Students can simply take turns being the leader.  (Students feel a great sense of empowerment in getting to influence the behavior of other students like this.)   With older students, you can introduce the Simon Signs competition aspect.

Lesson 5: Storytime

Lesson 5:  Storytime

By this time, students are prepared for watching a short narrative about some adventure on the playground. Be sure to incorporate some of the names of children in the class. Click on the video below for an examples of a story idea. After the story, do some sort of comprehension check with the group.  It is easiest to show a certain action and then ask “Who did that?”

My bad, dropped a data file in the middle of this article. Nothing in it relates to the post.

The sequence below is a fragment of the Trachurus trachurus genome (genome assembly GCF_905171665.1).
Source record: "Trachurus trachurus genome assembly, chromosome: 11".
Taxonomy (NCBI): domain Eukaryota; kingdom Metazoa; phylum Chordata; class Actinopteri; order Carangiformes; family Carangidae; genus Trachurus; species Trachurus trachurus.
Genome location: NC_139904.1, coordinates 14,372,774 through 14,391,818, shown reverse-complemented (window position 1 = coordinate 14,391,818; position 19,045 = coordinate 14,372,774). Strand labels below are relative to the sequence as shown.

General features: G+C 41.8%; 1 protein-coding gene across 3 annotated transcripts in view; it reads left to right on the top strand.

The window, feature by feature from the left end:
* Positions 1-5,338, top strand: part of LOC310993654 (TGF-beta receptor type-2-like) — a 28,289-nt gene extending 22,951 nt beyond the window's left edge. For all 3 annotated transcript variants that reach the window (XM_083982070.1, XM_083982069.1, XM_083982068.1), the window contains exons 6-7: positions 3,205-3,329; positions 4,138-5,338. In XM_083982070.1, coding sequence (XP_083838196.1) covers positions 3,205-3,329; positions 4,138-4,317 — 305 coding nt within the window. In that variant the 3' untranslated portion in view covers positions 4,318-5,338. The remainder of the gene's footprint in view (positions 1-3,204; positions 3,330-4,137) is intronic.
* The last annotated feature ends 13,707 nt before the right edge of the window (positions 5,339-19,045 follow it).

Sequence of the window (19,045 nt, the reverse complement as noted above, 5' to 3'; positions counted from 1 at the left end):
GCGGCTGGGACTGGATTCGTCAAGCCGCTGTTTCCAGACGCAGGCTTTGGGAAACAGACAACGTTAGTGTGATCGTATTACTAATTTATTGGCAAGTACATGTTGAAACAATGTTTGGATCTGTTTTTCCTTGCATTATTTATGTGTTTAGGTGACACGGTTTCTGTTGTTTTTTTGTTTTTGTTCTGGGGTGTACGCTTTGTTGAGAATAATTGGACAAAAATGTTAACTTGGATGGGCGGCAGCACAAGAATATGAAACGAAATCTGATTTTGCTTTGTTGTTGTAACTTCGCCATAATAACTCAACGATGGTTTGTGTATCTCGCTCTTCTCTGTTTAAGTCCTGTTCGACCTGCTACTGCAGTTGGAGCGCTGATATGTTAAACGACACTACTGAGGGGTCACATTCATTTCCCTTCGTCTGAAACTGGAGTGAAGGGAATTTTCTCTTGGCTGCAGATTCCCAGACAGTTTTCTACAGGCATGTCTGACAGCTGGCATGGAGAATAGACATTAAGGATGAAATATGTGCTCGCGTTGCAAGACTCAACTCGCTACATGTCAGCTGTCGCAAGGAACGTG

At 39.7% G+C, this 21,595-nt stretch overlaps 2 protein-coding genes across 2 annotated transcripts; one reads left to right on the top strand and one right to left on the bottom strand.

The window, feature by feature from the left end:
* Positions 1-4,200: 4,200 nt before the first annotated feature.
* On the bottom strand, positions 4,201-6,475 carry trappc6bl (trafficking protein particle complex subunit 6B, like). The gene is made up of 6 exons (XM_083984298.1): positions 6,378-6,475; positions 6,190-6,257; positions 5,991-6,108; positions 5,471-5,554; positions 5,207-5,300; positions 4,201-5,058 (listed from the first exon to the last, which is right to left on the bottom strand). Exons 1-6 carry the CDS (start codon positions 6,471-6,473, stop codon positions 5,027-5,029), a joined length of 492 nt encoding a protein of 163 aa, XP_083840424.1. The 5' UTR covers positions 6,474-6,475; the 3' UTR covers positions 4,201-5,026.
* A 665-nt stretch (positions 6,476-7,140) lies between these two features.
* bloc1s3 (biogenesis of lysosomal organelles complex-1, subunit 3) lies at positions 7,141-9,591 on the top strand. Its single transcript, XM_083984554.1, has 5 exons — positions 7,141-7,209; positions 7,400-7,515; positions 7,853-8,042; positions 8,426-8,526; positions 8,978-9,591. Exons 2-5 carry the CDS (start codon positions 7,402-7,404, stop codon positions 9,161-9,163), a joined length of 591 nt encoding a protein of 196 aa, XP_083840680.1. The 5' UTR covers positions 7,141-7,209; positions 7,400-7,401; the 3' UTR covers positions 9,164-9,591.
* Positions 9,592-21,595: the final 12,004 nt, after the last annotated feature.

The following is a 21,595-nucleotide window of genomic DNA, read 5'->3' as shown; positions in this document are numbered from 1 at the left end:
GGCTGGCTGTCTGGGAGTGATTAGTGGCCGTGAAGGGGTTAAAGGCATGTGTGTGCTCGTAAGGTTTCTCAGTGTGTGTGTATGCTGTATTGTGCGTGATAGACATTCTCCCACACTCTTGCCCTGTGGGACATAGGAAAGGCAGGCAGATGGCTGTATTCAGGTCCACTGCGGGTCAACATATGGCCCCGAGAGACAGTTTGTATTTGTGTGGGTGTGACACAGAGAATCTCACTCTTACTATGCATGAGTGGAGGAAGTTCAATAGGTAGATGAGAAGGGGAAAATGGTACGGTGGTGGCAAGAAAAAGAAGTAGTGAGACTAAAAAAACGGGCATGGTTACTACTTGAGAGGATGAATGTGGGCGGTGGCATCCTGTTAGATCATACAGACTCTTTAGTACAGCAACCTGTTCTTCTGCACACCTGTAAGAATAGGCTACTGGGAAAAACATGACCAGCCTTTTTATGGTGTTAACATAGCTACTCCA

Lesson 6: Playground Behavior: Right or Wrong?

Lesson 6: Playground Behavior: Right or Wrong?

Formally introduce the vocabulary for RIGHT ,WRONG and MAYBE.

(Students should be familiar with these from previous dialogues.) Then explain you will give them a series of examples of behaviors on the playground. Their task is to tell you whether such behavior is acceptable or not.

Some example situations of incorrect or suspect behavior: Click on the video below the label to see example of how to sign that.

Jumping off a swing

Throwing stones

Playing soccer and pushing another kid

Climbing on the outside of a covered slide

Climbing up the swing poles and jumping from the top

Cutting in line for going on the monkey bars

Depending on your playground setting and rules, you can create other sentences that both follow the rules, bend them, and totally
shatter them. Try to include actual violations that you see happen on the playground.

As an extension, you can ask individual students to come up and sign an example of behavior for the other students to judge. Each